The federal government’s proposals around advanced life deferred annuities and variable payment life annuities represent significant enhancements in decumulation options for Canadian capital accumulation plan members, according to a letter from the Pension Investment Association of Canada.
In the association’s feedback to the government, it encouraged the facilitation of the broadest potential access for Canadian savers in drafting the changes to the Income Tax Act, which were introduced in the 2019 federal budget.
“We believe that this means a regime whereby [registered retirement savings plans] and [retirement income fund] savings will have efficient access, and whereby a variety of financial service providers can offer VPLA structures,” noted the letter. “PIAC’s view is that large [defined contribution] plan sponsors will have the scale to integrate VPLA structures into their registered plan offerings if they so choose, but that smaller employers will likely look to direct their members to third-party providers of such products.”
Under the current budget language, the only alternative to in-plan variable payment life annuities available to smaller employers is through a pooled registered pension plan, said the PIAC, noting this could create a significant barrier to accessibility since Canada hasn’t yet seen meaningful traction in the PRPP market.
It also said the introduction of the variable payment life annuities could open up an opportunity for the federal government to revisit the PRPP framework to encourage broader adoption. “Once the tax changes are in place, we note that the federal government can continue to play a leadership role in this area by encouraging provincial policy-makers to advance any required legislative changes to facilitate the introduction of VPLA structures in a provincial pension context.”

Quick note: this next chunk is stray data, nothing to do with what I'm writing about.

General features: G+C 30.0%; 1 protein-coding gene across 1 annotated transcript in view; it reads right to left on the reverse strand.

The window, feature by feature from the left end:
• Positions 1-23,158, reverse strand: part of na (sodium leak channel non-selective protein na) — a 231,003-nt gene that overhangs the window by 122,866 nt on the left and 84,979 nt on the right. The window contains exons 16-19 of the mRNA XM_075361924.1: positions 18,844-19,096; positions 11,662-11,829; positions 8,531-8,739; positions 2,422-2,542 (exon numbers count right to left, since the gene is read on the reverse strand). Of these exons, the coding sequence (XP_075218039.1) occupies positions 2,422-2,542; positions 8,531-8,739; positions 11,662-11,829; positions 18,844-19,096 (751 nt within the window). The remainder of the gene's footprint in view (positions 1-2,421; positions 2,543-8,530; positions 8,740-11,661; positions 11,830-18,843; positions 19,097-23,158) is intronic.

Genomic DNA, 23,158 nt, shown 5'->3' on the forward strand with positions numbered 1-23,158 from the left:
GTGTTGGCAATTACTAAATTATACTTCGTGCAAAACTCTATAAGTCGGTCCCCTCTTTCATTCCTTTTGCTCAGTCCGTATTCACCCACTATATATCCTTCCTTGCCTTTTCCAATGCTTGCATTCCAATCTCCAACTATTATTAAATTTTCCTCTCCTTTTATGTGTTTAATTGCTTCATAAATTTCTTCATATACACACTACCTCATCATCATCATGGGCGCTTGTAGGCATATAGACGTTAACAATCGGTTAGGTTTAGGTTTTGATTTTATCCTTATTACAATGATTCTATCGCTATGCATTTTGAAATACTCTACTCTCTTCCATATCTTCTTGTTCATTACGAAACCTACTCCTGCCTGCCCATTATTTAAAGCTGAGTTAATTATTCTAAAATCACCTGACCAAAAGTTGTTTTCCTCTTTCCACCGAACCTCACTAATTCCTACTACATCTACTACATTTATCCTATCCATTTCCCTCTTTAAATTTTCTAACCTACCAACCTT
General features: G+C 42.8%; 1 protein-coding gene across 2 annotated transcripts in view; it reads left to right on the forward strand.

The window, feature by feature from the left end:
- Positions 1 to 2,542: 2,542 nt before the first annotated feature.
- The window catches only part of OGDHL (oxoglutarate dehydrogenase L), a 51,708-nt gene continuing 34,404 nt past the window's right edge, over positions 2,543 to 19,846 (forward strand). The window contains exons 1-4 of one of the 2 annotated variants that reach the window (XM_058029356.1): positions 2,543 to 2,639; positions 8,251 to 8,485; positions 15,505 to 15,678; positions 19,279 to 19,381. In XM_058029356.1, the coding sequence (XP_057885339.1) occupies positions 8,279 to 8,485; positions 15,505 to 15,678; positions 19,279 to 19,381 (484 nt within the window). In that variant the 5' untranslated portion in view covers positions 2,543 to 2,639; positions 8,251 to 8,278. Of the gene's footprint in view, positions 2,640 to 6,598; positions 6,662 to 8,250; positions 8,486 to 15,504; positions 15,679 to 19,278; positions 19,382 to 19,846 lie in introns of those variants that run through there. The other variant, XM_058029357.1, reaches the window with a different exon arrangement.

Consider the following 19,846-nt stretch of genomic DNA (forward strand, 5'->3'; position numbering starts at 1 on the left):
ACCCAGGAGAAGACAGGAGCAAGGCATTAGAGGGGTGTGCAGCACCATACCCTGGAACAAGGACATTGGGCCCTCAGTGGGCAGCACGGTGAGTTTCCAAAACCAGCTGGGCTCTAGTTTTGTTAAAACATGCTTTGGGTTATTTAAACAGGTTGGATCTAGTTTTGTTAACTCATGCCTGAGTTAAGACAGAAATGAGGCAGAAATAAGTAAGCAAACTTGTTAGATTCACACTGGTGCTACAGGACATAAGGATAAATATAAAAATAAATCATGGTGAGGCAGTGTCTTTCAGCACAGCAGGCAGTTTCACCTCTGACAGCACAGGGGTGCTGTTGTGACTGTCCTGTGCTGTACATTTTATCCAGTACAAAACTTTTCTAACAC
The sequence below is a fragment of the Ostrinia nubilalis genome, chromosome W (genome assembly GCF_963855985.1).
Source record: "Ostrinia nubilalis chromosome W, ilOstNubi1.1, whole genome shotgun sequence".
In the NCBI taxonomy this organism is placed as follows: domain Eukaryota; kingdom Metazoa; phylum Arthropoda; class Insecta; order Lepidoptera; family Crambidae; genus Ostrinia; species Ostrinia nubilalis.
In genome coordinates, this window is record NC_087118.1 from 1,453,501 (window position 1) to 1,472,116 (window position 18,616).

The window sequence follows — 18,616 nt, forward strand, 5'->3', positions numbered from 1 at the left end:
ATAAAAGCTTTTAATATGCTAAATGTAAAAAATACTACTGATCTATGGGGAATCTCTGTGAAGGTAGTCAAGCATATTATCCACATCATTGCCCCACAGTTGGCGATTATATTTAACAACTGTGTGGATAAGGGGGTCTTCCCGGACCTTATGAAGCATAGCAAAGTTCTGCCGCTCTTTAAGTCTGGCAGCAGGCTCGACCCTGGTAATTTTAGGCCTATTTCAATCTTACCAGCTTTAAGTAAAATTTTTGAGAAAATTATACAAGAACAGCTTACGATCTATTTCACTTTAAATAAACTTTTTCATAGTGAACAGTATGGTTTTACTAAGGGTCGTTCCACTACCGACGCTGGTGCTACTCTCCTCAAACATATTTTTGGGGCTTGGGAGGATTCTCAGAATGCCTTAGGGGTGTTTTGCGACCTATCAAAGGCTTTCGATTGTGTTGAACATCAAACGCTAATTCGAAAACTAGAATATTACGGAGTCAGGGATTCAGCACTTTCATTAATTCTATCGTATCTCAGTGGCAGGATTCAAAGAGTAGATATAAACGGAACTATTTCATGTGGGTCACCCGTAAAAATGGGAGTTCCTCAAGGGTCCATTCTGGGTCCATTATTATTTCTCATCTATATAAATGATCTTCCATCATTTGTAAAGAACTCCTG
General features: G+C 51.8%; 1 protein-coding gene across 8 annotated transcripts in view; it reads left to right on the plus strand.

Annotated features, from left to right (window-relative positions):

In the letter, the PIAC noted it’s also supportive of proposed changes to pension legislation, including the government re-introducing changes that would provide a full discharge of pension liabilities on the purchase of annuities by federally regulated plans.
As the government considers the details of the changes, the PIAC suggested it looks at the approach taken by the Ontario government, which mandated the retention of entitlement to surplus by annuitized members in the event of a windup post-annuitization.
However, the letter noted the association is disappointed there was no follow through in the budget to review defined benefit funding rules for federally regulated employers and, in particular, to permit solvency reserve accounts, which were mentioned in the government’s discussion paper on retirement security.
“In our Jan. 11, 2019 letter to you, PIAC has advocated in favour of [solvency reserve accounts] for many years as a means to overcome the inherent procyclicality of pension funding requirements and to mitigate the asymmetries regarding the potential for trapped surplus in plans,” stated the letter. “We see no policy downside in terms of benefit security from appropriately structured [solvency reserve accounts] and encourage the federal government to follow the lead of British Columbia, Alberta and Quebec in terms of making these an eligible funding mechanism for federal plans.”
The letter also referred to the recent recommendations from the Canadian Association of Pension Supervisory Authorities on DB plan funding, which endorsed the use of solvency reserve accounts. “We reiterate that now is the right time to implement the [solvency reserve accounts] change as federal plans are generally well-funded and the change could bring additional funding into federally regulated plans ahead of the next turn in the pension funding cycle.”